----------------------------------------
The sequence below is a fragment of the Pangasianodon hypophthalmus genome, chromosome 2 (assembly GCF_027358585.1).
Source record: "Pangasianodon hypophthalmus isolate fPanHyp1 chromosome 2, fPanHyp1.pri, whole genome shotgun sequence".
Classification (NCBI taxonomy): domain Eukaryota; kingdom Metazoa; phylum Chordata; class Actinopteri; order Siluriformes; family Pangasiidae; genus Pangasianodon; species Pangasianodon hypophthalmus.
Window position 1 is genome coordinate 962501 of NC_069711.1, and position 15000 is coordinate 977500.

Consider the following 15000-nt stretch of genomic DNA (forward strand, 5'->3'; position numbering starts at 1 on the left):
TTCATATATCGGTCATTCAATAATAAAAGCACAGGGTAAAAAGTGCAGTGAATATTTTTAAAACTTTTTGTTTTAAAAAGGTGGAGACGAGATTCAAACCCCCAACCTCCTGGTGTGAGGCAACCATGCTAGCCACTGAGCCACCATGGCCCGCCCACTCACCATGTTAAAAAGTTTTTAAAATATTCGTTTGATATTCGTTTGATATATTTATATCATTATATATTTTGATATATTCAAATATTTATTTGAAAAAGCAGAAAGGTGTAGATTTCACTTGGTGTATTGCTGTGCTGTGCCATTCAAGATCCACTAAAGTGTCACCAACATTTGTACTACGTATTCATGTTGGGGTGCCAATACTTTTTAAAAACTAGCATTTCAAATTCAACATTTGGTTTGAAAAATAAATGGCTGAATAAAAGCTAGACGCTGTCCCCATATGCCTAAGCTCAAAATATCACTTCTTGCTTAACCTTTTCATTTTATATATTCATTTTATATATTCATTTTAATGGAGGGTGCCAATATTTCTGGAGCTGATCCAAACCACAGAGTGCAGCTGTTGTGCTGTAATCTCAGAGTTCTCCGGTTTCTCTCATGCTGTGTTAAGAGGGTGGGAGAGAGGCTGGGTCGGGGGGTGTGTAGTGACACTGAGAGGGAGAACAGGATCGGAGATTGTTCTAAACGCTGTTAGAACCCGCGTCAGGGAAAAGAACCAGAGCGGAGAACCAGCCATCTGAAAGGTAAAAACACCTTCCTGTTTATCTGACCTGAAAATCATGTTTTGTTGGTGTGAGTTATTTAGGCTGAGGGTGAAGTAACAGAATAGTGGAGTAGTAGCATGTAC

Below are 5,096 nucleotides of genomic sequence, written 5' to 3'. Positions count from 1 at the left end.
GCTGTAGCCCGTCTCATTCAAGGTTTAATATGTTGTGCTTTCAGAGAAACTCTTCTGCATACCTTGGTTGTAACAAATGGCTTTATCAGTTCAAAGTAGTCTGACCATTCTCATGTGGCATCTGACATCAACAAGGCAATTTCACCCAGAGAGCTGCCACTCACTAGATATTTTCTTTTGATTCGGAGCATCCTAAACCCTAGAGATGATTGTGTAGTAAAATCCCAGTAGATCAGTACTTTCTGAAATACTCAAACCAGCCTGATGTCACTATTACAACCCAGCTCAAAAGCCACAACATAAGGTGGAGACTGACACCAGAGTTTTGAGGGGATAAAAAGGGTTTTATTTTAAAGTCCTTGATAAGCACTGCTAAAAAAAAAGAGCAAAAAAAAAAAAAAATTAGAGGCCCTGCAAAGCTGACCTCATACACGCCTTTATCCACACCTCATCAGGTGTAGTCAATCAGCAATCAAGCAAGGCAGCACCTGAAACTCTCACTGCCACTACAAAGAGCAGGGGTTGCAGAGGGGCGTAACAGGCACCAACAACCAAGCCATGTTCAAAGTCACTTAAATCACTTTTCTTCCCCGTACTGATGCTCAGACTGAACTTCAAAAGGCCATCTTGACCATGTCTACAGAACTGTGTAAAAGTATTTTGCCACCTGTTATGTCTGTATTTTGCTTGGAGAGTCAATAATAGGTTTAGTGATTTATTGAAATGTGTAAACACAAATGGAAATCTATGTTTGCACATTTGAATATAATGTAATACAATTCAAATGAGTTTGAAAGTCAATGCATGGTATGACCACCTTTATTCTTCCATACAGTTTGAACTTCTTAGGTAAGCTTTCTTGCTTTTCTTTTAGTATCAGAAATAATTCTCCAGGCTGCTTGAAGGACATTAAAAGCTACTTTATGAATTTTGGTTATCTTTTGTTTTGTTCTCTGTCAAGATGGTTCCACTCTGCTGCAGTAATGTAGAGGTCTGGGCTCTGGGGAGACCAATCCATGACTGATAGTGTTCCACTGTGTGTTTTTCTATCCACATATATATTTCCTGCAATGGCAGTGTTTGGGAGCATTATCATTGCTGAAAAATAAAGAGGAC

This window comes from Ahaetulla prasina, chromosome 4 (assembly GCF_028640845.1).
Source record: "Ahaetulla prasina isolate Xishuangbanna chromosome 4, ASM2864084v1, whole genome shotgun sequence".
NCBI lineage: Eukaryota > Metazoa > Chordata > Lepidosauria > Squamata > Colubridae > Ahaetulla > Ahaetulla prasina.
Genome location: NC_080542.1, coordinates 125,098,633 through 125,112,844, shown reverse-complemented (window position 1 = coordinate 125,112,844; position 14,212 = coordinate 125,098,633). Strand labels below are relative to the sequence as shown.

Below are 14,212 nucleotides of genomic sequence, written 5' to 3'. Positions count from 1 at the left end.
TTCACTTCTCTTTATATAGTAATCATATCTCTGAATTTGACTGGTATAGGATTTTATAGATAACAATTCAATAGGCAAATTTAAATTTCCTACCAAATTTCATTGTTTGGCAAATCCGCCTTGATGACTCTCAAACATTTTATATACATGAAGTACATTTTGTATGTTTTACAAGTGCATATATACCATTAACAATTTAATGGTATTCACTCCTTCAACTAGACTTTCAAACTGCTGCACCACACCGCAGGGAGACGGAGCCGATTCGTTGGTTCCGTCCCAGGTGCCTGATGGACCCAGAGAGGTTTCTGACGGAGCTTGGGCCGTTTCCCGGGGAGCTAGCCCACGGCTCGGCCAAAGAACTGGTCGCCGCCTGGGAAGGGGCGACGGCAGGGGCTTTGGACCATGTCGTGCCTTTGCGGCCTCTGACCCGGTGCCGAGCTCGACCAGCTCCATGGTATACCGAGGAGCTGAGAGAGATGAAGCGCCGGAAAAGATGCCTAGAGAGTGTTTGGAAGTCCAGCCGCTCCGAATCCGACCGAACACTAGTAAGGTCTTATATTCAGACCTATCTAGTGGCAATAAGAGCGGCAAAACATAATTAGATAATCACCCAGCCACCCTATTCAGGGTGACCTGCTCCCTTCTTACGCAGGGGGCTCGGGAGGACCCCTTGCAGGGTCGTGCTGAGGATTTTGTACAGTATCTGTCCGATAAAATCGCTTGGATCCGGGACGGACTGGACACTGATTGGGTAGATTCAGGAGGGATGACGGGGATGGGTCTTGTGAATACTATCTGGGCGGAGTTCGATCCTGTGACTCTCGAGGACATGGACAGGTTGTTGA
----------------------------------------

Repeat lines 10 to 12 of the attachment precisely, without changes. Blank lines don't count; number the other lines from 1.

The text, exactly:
Source record: "Ahaetulla prasina isolate Xishuangbanna chromosome 4, ASM2864084v1, whole genome shotgun sequence".
NCBI lineage: Eukaryota > Metazoa > Chordata > Lepidosauria > Squamata > Colubridae > Ahaetulla > Ahaetulla prasina.
Genome location: NC_080542.1, coordinates 125,098,633 through 125,112,844, shown reverse-complemented (window position 1 = coordinate 125,112,844; position 14,212 = coordinate 125,098,633). Strand labels below are relative to the sequence as shown.